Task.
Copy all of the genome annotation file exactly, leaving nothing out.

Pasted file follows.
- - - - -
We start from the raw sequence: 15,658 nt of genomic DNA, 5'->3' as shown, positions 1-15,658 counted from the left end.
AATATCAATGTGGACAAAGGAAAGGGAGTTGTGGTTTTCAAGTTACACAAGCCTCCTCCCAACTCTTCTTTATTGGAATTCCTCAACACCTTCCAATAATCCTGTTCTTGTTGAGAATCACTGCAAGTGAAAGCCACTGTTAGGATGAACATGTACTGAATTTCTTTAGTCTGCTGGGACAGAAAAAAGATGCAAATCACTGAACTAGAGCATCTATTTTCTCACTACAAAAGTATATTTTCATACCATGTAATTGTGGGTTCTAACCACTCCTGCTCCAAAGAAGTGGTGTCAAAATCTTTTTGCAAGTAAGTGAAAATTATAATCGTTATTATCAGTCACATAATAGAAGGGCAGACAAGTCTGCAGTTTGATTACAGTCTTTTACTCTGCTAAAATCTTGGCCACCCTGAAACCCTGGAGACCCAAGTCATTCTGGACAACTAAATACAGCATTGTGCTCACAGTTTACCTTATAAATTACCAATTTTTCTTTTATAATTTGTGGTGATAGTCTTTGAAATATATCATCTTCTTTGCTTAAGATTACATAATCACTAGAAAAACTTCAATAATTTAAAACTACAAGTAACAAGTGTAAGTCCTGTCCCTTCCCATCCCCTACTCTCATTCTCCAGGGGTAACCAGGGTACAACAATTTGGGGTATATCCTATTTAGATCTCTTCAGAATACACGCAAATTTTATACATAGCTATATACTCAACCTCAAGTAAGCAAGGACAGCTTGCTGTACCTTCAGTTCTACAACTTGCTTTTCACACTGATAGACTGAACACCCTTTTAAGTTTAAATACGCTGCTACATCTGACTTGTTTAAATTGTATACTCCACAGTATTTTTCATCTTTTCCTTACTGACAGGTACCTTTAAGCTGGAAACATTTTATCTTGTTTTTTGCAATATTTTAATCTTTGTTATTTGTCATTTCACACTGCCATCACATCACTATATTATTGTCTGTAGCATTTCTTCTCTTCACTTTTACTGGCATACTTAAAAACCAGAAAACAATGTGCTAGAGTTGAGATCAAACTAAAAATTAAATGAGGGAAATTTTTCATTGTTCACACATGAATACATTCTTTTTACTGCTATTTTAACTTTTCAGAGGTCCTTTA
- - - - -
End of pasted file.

We start from the raw sequence: 15,658 nt of genomic DNA, 5'->3' as shown, positions 1-15,658 counted from the left end.
AATATCAATGTGGACAAAGGAAAGGGAGTTGTGGTTTTCAAGTTACACAAGCCTCCTCCCAACTCTTCTTTATTGGAATTCCTCAACACCTTCCAATAATCCTGTTCTTGTTGAGAATCACTGCAAGTGAAAGCCACTGTTAGGATGAACATGTACTGAATTTCTTTAGTCTGCTGGGACAGAAAAAAGATGCAAATCACTGAACTAGAGCATCTATTTTCTCACTACAAAAGTATATTTTCATACCATGTAATTGTGGGTTCTAACCACTCCTGCTCCAAAGAAGTGGTGTCAAAATCTTTTTGCAAGTAAGTGAAAATTATAATCGTTATTATCAGTCACATAATAGAAGGGCAGACAAGTCTGCAGTTTGATTACAGTCTTTTACTCTGCTAAAATCTTGGCCACCCTGAAACCCTGGAGACCCAAGTCATTCTGGACAACTAAATACAGCATTGTGCTCACAGTTTACCTTATAAATTACCAATTTTTCTTTTATAATTTGTGGTGATAGTCTTTGAAATATATCATCTTCTTTGCTTAAGATTACATAATCACTAGAAAAACTTCAATAATTTAAAACTACAAGTAACAAGTGTAAGTCCTGTCCCTTCCCATCCCCTACTCTCATTCTCCAGGGGTAACCAGGGTACAACAATTTGGGGTATATCCTATTTAGATCTCTTCAGAATACACGCAAATTTTATACATAGCTATATACTCAACCTCAAGTAAGCAAGGACAGCTTGCTGTACCTTCAGTTCTACAACTTGCTTTTCACACTGATAGACTGAACACCCTTTTAAGTTTAAATACGCTGCTACATCTGACTTGTTTAAATTGTATACTCCACAGTATTTTTCATCTTTTCCTTACTGACAGGTACCTTTAAGCTGGAAACATTTTATCTTGTTTTTTGCAATATTTTAATCTTTGTTATTTGTCATTTCACACTGCCATCACATCACTATATTATTGTCTGTAGCATTTCTTCTCTTCACTTTTACTGGCATACTTAAAAACCAGAAAACAATGTGCTAGAGTTGAGATCAAACTAAAAATTAAATGAGGGAAATTTTTCATTGTTCACACATGAATACATTCTTTTTACTGCTATTTTAACTTTTCAGAGGTCCTTTA